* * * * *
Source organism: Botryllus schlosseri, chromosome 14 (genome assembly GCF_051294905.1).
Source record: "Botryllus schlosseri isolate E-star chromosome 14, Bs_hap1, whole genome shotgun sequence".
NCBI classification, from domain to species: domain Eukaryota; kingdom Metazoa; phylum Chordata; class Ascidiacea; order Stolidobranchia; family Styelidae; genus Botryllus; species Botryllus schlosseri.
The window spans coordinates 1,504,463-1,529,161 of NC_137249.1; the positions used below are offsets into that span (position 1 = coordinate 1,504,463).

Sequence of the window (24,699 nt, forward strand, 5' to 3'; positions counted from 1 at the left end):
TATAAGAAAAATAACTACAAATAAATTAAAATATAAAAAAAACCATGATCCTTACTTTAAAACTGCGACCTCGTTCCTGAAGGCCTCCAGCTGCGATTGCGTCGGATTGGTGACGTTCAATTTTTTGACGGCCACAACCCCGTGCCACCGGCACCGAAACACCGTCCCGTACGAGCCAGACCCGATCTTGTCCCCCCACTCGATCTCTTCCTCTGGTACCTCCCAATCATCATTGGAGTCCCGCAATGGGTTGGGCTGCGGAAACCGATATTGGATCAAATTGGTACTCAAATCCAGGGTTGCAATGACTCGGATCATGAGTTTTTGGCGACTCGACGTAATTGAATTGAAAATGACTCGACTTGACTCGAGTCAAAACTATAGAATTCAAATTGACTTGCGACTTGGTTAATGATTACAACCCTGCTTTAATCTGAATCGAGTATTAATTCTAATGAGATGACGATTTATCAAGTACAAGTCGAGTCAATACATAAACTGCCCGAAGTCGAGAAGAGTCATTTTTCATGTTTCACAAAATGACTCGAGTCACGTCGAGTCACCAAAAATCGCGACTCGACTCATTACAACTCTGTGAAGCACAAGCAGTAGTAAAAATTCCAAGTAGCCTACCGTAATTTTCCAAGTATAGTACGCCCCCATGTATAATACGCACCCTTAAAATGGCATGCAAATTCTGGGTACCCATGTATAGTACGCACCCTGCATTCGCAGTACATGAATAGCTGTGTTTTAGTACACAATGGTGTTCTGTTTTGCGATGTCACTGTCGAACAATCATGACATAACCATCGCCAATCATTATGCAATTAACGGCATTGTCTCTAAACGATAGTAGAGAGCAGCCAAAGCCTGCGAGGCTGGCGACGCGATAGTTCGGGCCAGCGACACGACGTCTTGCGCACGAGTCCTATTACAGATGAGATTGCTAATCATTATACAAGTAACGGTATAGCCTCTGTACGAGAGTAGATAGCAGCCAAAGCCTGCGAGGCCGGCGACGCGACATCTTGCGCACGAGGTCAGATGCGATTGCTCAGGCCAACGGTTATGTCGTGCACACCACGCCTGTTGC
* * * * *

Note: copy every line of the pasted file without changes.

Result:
Source organism: Botryllus schlosseri, chromosome 14 (genome assembly GCF_051294905.1).
Source record: "Botryllus schlosseri isolate E-star chromosome 14, Bs_hap1, whole genome shotgun sequence".
NCBI classification, from domain to species: domain Eukaryota; kingdom Metazoa; phylum Chordata; class Ascidiacea; order Stolidobranchia; family Styelidae; genus Botryllus; species Botryllus schlosseri.
The window spans coordinates 1,504,463-1,529,161 of NC_137249.1; the positions used below are offsets into that span (position 1 = coordinate 1,504,463).

Sequence of the window (24,699 nt, forward strand, 5' to 3'; positions counted from 1 at the left end):
TATAAGAAAAATAACTACAAATAAATTAAAATATAAAAAAAACCATGATCCTTACTTTAAAACTGCGACCTCGTTCCTGAAGGCCTCCAGCTGCGATTGCGTCGGATTGGTGACGTTCAATTTTTTGACGGCCACAACCCCGTGCCACCGGCACCGAAACACCGTCCCGTACGAGCCAGACCCGATCTTGTCCCCCCACTCGATCTCTTCCTCTGGTACCTCCCAATCATCATTGGAGTCCCGCAATGGGTTGGGCTGCGGAAACCGATATTGGATCAAATTGGTACTCAAATCCAGGGTTGCAATGACTCGGATCATGAGTTTTTGGCGACTCGACGTAATTGAATTGAAAATGACTCGACTTGACTCGAGTCAAAACTATAGAATTCAAATTGACTTGCGACTTGGTTAATGATTACAACCCTGCTTTAATCTGAATCGAGTATTAATTCTAATGAGATGACGATTTATCAAGTACAAGTCGAGTCAATACATAAACTGCCCGAAGTCGAGAAGAGTCATTTTTCATGTTTCACAAAATGACTCGAGTCACGTCGAGTCACCAAAAATCGCGACTCGACTCATTACAACTCTGTGAAGCACAAGCAGTAGTAAAAATTCCAAGTAGCCTACCGTAATTTTCCAAGTATAGTACGCCCCCATGTATAATACGCACCCTTAAAATGGCATGCAAATTCTGGGTACCCATGTATAGTACGCACCCTGCATTCGCAGTACATGAATAGCTGTGTTTTAGTACACAATGGTGTTCTGTTTTGCGATGTCACTGTCGAACAATCATGACATAACCATCGCCAATCATTATGCAATTAACGGCATTGTCTCTAAACGATAGTAGAGAGCAGCCAAAGCCTGCGAGGCTGGCGACGCGATAGTTCGGGCCAGCGACACGACGTCTTGCGCACGAGTCCTATTACAGATGAGATTGCTAATCATTATACAAGTAACGGTATAGCCTCTGTACGAGAGTAGATAGCAGCCAAAGCCTGCGAGGCCGGCGACGCGACATCTTGCGCACGAGGTCAGATGCGATTGCTCAGGCCAACGGTTATGTCGTGCACACCACGCCTGTTGC